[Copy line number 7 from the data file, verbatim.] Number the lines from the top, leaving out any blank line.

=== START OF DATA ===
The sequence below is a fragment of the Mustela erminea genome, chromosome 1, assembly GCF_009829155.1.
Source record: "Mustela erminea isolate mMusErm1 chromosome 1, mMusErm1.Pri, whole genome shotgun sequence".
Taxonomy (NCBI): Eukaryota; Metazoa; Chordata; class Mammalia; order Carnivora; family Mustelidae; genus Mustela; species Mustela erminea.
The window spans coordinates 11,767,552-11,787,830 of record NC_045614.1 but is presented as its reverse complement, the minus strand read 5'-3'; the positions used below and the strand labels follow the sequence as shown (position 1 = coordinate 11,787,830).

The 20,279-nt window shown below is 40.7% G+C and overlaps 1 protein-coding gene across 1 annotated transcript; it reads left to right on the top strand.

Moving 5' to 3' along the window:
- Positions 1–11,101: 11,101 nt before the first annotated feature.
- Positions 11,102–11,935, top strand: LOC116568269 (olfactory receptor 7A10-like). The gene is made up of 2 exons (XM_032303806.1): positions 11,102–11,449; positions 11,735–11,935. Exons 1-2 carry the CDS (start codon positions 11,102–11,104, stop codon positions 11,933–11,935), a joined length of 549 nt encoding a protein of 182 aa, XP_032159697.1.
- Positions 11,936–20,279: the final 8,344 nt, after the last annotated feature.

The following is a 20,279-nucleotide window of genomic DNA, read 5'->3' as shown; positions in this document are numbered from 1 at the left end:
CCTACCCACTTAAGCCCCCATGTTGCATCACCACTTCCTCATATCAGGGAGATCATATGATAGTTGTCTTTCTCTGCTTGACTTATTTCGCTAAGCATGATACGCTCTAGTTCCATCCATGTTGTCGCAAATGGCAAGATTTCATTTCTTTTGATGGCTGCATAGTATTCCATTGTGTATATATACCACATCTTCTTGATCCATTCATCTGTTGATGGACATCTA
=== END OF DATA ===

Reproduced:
- Positions 1–11,101: 11,101 nt before the first annotated feature.